On Dec. 13, the Verkhovna Rada finally adopted a law on the liquidation of the District Administrative Court of Kyiv (DACK), considered by many the most odious court in Ukraine, as it has long been a symbol of judicial corruption. During its 18 years of its existence, the DACK is best remembered for banning protests in times of the Revolution of Dignity, stopping the qualification assessment of judges, blocking the SAPO (Specialized Anti-Corruption Prosecutor's Office) competition, obstructing security reforms, and many other anti-Ukrainian decisions.


Publication of the so-called "Vovk’s tapes" (named after the notorious head of the court Pavlo Vovk in whose office the wiretapping was made) in 2019 and 2020 by NABU (National Anti-Corruption Bureau of Ukraine) proved the interference of the DACK judges in the work of other state bodies and attempts to seize state power. Moreover, as stated by Oleksiy Danilov, Secretary of the NSDC (National Security and Defense Council), it was the DACK, according to the plan of its Russian curators, which was supposed to create a legal framework for the return to power in Ukraine of fugitive ex-president Viktor Yanukovych, who flew to Minsk in early March 2022, expecting the capture of Kyiv by Russian troops.



The fact of the matter is that the DACK was the court with excessive jurisdiction over nearly every institution that was physically located in Kyiv. Therefore, it considered all cases against all national state bodies. Such powers made it one of the most influential courts in Ukraine and its judges – some of the most corrupt.

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President Volodymyr Zelensky submitted a draft law on the liquidation of DACK to the Verkhovna Rada back in the spring of 2021 in response to another corruption scandal around the head of the court, Pavlo Vovk. Still, the draft law gathered dust in the Parliament for about 20 months. However, only three days after the United States sanctioned Vovk and two of his family members, the law was voted in full.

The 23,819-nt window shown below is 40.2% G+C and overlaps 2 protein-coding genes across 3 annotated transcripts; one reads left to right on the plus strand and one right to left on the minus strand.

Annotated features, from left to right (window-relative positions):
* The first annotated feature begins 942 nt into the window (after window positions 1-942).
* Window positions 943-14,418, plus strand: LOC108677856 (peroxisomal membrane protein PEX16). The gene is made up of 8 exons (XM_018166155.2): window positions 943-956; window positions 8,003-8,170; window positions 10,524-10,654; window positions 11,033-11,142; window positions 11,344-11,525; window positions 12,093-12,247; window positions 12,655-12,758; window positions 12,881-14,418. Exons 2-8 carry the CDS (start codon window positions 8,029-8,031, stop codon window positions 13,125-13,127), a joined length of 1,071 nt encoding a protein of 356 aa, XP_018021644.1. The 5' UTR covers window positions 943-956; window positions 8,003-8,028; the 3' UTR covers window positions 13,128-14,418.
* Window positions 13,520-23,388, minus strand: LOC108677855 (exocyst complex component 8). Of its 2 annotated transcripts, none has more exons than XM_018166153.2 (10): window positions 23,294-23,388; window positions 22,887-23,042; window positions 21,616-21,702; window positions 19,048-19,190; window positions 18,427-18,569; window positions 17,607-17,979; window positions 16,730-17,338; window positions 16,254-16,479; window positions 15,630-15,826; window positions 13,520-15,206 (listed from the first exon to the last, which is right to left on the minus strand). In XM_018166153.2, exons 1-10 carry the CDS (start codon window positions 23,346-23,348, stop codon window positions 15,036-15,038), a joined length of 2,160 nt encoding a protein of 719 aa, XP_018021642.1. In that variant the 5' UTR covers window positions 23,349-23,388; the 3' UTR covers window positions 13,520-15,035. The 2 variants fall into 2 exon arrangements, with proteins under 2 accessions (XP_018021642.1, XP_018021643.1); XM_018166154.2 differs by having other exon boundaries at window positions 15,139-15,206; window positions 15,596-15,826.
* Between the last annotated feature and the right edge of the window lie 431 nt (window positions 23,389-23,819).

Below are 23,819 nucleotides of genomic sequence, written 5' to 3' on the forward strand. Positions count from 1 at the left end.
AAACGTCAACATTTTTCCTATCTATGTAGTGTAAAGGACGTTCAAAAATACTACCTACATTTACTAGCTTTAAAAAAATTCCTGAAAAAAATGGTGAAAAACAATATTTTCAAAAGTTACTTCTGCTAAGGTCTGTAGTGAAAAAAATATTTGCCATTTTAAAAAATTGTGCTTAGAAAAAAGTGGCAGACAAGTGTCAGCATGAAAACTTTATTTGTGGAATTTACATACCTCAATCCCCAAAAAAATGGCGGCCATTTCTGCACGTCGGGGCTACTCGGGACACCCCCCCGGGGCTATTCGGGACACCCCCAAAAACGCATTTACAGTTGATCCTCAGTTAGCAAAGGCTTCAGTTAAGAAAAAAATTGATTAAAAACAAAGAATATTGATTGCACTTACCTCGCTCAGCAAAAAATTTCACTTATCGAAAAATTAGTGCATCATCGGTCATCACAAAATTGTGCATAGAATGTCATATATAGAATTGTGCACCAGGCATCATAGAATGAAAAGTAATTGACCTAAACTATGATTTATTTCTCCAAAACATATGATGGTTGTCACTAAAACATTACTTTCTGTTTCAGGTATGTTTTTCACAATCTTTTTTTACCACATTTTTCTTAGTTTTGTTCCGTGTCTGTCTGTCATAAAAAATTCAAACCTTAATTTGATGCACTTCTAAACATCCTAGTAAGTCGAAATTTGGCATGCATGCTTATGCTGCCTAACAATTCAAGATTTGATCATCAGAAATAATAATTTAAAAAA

President Zelensky signed the draft law the same day, and it came into force on Dec 15. 


Now what?

On the day the law entered into force, the DACK stopped administering justice. Its cases will be temporarily transferred to the Kyiv District Administrative Court, its twin court, which has jurisdiction over the Kyiv region. 


In the meantime, the law says Kyiv City District Administrative Court (the KCDAC) has to be established instead of the DACK. Obviously, it is unnatural for an ordinary district administrative court to consider such a large scope of cases. Therefore, in order to prevent the emergence of a new monster like the DACK, it is necessary to remove national-level cases from the jurisdiction of the newly established KCDAC and transfer them to the High Administrative Court, which has to be established in the future as well. The need to establish such a court was emphasized long ago by the experts. The idea of creating a High Administrative Court was also included in the draft Legal Reform Strategy for 2021-2023, presented by the President's Office.


However, to establish the High Administrative Court, it is crucial to form the operational High Council of Justice (the HCJ) and High Qualification Commission of Judges (the HQCJ), two main judicial governance bodies responsible for judges' selection, disciplining, appointment and dismissal. Already in January, the Congress of Judges will be held, which will form the HCJ, which in turn will be able to form the HQCJ to fill almost 3,000 vacancies in Ukrainian courts.



As soon as the High Qualification Commission of Judges is established, judges of the DACK, who still retain the status of judges, will have to undergo a qualification assessment, which they have been avoiding for seven years by influencing judicial bodies. This is not surprising, given that 42 of 49 judges of the DACK have negative reviews of the Public Integrity Council, and there are severe concerns about the integrity and professional ethics of all 49 judges according to the civil society. Moreover, Pavlo Vovk and his associates have already been convicted of creating a criminal organisation – the relevant case is already being considered by the High Anti-Corruption Court.


The DACK judges will probably challenge the law on the liquidation of the DACK in the Constitutional Court (the CCU), which is already considering a number of important reforms and laws. In particular, the CCU is reviewing the current judicial reform, the law on the High Anti-Corruption Court and will consider even more laws related to elections, reintegration of territories, and accession to the EU and NATO. Therefore, its reform is of fundamental importance. It came as no surprise that the European Commission included the reform of the CCU as one of the seven conditions for Ukraine to maintain its EU candidate status.



Unfortunately, the Verkhovna Rada recently adopted a draft law that can lead to the politicization of the Constitutional Court and, according to experts, endangers the independence of the Court and Ukraine's European integration. At the moment, only the president's veto can save the situation, to which Zelensky was called by public organizations.


The liquidation of the DACK is an unequivocally positive development, but whether history will repeat itself depends primarily on judicial reform, which will ultimately determine whether Ukraine will be a democratic member of the EU or not. After all, there is not a single successful country in the world without the rule of law.

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